Absentee owners of two Highland estates are being challenged to “democratise” the companies that own them to give more power to local people and land rights activists.
Mount Stuart Trust owns 28,000 acres on the Isle of Bute and is wholly controlled by five members of the Marquess of Bute’s family, plus an accountant and lawyer. None of them live on Bute.
The Applecross Trust, which owns 61,000 acres of the Applecross peninsula in Wester Ross – featured in the popular TV series Monty Halls’ Great Escape – is controlled by seven people and chaired by Richard Wills, of Andover, Hampshire. Again, none of the members live in Applecross.
More than 90 applications for membership rights were delivered yesterday to the Registered Offices of the companies in Edinburgh.
The campaign is being led by Land Action Scotland, a new network of land rights activists across Scotland which said that, if successful, the members will work with local residents to hand over the companies to community control.
Applicants include supporters from across Scotland as well as local people from Bute and Applecross.
Land Action Scotland has also launched today a new website on which the wider public is being invited to submit online applications for membership.
The group’s co-ordinator Andy Wightman said: “The aim is to democratise these private organisations which are meant to operate on a charitable basis.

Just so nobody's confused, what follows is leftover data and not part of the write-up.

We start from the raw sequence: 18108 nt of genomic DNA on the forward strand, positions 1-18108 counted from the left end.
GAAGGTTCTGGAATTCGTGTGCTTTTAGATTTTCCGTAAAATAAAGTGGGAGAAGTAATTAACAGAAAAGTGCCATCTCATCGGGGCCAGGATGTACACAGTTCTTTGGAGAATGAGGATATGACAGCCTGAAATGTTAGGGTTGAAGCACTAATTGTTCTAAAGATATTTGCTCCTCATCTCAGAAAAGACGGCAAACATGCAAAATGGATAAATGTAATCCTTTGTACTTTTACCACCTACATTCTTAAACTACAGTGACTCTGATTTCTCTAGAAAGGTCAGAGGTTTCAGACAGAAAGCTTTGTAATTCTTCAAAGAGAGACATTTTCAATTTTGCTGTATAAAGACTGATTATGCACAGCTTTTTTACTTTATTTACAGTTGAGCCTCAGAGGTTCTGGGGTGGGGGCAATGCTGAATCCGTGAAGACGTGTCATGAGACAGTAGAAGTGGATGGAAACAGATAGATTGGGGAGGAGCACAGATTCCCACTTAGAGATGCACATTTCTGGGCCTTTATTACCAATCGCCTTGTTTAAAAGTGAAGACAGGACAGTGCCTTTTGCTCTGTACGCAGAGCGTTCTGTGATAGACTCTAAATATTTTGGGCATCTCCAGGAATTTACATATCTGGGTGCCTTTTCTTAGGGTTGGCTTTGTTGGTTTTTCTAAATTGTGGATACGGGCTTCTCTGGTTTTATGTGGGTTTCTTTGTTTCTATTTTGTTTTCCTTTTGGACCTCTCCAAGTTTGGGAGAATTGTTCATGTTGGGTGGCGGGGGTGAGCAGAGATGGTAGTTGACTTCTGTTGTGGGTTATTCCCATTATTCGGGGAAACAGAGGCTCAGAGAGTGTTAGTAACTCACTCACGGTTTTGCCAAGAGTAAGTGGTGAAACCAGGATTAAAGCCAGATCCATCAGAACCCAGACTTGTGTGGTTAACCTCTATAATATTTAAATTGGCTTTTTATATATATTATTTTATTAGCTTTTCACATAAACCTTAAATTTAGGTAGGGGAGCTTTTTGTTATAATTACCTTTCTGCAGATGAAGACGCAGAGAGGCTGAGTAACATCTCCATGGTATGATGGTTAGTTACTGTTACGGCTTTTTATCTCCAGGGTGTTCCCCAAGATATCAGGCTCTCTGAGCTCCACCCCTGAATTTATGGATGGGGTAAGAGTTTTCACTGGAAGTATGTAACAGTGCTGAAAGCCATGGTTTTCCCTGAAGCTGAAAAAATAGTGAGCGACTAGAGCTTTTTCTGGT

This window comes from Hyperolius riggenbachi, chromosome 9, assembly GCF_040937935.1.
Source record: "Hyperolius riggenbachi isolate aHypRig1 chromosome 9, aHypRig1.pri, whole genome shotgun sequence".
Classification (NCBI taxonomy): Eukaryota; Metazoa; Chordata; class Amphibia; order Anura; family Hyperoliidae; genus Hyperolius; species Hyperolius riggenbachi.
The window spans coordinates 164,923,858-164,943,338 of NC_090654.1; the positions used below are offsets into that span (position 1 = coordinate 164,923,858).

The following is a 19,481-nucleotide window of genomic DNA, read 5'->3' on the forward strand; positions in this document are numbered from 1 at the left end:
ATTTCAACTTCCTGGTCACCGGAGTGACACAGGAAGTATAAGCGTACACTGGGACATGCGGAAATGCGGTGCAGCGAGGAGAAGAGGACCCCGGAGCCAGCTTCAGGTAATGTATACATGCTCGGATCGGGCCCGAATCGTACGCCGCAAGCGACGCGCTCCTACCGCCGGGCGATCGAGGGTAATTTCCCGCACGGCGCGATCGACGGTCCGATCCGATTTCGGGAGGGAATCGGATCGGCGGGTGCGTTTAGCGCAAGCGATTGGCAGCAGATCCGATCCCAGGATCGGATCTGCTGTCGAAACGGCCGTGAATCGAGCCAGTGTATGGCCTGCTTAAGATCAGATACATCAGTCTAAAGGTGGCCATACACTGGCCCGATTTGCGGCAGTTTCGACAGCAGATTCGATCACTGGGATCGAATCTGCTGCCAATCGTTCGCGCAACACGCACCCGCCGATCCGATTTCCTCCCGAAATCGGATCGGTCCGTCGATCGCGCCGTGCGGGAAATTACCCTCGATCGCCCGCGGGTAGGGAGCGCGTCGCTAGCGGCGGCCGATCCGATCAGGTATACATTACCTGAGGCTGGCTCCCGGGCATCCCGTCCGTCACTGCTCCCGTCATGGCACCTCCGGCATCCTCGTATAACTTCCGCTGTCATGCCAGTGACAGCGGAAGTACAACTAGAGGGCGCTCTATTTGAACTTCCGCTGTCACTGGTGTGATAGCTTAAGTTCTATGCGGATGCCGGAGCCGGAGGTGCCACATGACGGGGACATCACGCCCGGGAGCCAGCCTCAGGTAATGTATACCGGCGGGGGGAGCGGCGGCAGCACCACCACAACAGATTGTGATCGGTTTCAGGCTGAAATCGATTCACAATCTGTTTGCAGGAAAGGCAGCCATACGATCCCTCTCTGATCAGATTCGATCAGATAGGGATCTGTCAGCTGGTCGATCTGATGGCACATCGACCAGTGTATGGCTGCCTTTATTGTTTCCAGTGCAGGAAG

“They exert enormous influence over the local communities of Bute and Applecross and yet they remain in the exclusive control of a handful of people who to date have shown no interest in extending participation to local residents.
“The time has passed for aristocrats and wealthy families to hide their continued control over vast tracts of Scotland behind front companies and charities, fig-leaves that allow them to keep control. The people of Bute and Applecross have the right to be members of these companies and play a full and democratic part in the future of the estate.”
A spokesman for the Applecross Trust said: “The trust provides very significant investment within Applecross aimed at supporting its objectives and benefiting the various local communities. Its public record speaks for itself and various works being carried out by the trust could act as an effective business model for other fragile Highland communities.”
The Applecross peninsula, directly opposite Skye, Raasay and Rona, remains one of the most remote areas of Scotland, once only accessible by boat and footpath. In 1850 nearly 3,000 people lived in the scattered townships; now there are fewer than 300.
The Clearances were responsible for some of the depopulation, but lack of local opportunities and work contributed.
There was no response from the Mount Stuart Trust yesterday.